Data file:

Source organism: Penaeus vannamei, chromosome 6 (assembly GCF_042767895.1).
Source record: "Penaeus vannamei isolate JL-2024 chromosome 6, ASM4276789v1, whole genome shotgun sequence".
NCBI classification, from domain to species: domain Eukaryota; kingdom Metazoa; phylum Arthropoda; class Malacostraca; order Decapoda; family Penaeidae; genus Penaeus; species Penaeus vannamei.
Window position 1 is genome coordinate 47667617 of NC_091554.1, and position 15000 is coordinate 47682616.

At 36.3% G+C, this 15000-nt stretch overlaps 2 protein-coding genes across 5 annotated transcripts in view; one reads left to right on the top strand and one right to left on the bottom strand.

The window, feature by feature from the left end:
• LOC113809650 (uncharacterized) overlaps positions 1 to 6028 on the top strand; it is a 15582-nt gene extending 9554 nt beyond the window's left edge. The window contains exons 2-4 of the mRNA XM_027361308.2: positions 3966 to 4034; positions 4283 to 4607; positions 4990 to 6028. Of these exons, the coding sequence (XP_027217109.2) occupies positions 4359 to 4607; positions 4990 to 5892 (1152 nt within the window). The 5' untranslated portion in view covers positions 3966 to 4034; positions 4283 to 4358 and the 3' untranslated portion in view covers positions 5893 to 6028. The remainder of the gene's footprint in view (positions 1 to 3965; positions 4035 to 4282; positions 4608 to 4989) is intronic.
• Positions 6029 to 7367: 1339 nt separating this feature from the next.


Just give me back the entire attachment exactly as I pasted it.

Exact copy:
Source organism: Penaeus vannamei, chromosome 6 (assembly GCF_042767895.1).
Source record: "Penaeus vannamei isolate JL-2024 chromosome 6, ASM4276789v1, whole genome shotgun sequence".
NCBI classification, from domain to species: domain Eukaryota; kingdom Metazoa; phylum Arthropoda; class Malacostraca; order Decapoda; family Penaeidae; genus Penaeus; species Penaeus vannamei.
Window position 1 is genome coordinate 47667617 of NC_091554.1, and position 15000 is coordinate 47682616.

At 36.3% G+C, this 15000-nt stretch overlaps 2 protein-coding genes across 5 annotated transcripts in view; one reads left to right on the top strand and one right to left on the bottom strand.

The window, feature by feature from the left end:
• LOC113809650 (uncharacterized) overlaps positions 1 to 6028 on the top strand; it is a 15582-nt gene extending 9554 nt beyond the window's left edge. The window contains exons 2-4 of the mRNA XM_027361308.2: positions 3966 to 4034; positions 4283 to 4607; positions 4990 to 6028. Of these exons, the coding sequence (XP_027217109.2) occupies positions 4359 to 4607; positions 4990 to 5892 (1152 nt within the window). The 5' untranslated portion in view covers positions 3966 to 4034; positions 4283 to 4358 and the 3' untranslated portion in view covers positions 5893 to 6028. The remainder of the gene's footprint in view (positions 1 to 3965; positions 4035 to 4282; positions 4608 to 4989) is intronic.
• Positions 6029 to 7367: 1339 nt separating this feature from the next.